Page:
COVID raises risk of long-term brain injury, large US study finds

Nurses react while treating a COVID-19 patient in the ICU (intensive care unit) of Milton Keynes University Hospital, amid the spread of the coronavirus disease (COVID-19) pandemic, Milton Keynes, United Kingdom, Jan. 20. , 2021. — Reuters
  • The study examines mental health across 44 different disorders using medical records.
  • says that about 6.6 million Americans have a mental disorder linked to their COVID infection.
  • It appears that people infected with the virus were 50 percent more likely to have an ischemic stroke.

According to US researchers, people who had COVID-19 have a higher risk of brain injuries a year later than people who were never infected with the coronavirus, a finding that could affect millions of Americans. can

A year-long study published in Nature Medicine assessed mental health in 44 different disorders using de-identified medical records of millions of US veterans.

Brain and other neurological disorders were 7% more common in those who had been infected with COVID than in a similar group of veterans who had never been infected. That translates to about 6.6 million Americans whose brain disorders were linked to their COVID infection, the team said.

“The results show devastating long-term effects. COVID-19“senior author Dr. Ziad Al-Ali of Washington University School of Medicine said in a statement.

Al Ali and colleagues at the Washington University School of Medicine and Veterans Affairs St. Louis Health Care System studied the medical records of 154,000 US veterans who tested positive for COVID from March 1, 2020, to January 15, 2021.

They compared them with records of 5.6 million patients who did not have COVID during the same time frame, and another group of 5.8 million people from the period just before the arrival of the coronavirus in the United States.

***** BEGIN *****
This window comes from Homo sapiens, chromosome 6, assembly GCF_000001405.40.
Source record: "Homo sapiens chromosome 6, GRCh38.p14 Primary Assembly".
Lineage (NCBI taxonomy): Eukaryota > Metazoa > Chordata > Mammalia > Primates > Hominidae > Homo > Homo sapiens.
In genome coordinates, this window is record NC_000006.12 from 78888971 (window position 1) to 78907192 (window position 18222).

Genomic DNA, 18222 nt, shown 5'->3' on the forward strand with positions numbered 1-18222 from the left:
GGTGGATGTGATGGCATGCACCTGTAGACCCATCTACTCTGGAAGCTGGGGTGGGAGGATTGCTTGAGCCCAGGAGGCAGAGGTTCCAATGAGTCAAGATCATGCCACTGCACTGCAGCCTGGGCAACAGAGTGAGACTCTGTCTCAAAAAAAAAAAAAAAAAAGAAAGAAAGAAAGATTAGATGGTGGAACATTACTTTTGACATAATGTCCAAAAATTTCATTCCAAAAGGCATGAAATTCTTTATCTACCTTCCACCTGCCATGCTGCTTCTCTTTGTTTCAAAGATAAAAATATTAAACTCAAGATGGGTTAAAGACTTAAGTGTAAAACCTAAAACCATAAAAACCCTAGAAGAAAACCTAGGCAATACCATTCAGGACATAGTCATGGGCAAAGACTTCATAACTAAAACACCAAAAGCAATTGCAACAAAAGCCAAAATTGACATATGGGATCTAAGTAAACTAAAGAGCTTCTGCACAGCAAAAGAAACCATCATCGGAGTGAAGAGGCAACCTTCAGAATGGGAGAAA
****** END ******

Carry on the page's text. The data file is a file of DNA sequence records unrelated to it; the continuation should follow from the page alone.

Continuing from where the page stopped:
Al-Ali said that earlier studies looked at a narrower group of disorders, and mostly focused on hospitalized patients, while his study included both hospitalized and non-hospitalized patients. were included.

Memory impairment, commonly referred to as brain fog, was the most common symptom. Compared with control groups, people affected COVID The risk of developing memory problems was 77 percent higher.

Those infected with the virus were 50 percent more likely to have an ischemic stroke, caused by a blood clot, than the never-infected group.

People who had COVID were 80% more likely to have seizures, 43% more likely to have mental health problems such as anxiety or depression, 35% more likely to have headaches and 42% more likely to have movement disorders, such as tremors. compared to control groups.

Governments and health systems should plan for one, the researchers said. A post-covid world.

“Given the scale of the epidemic, addressing these challenges calls for urgent and coordinated – but, so far, absent – global, national and regional response strategies,” Al-Ali said.

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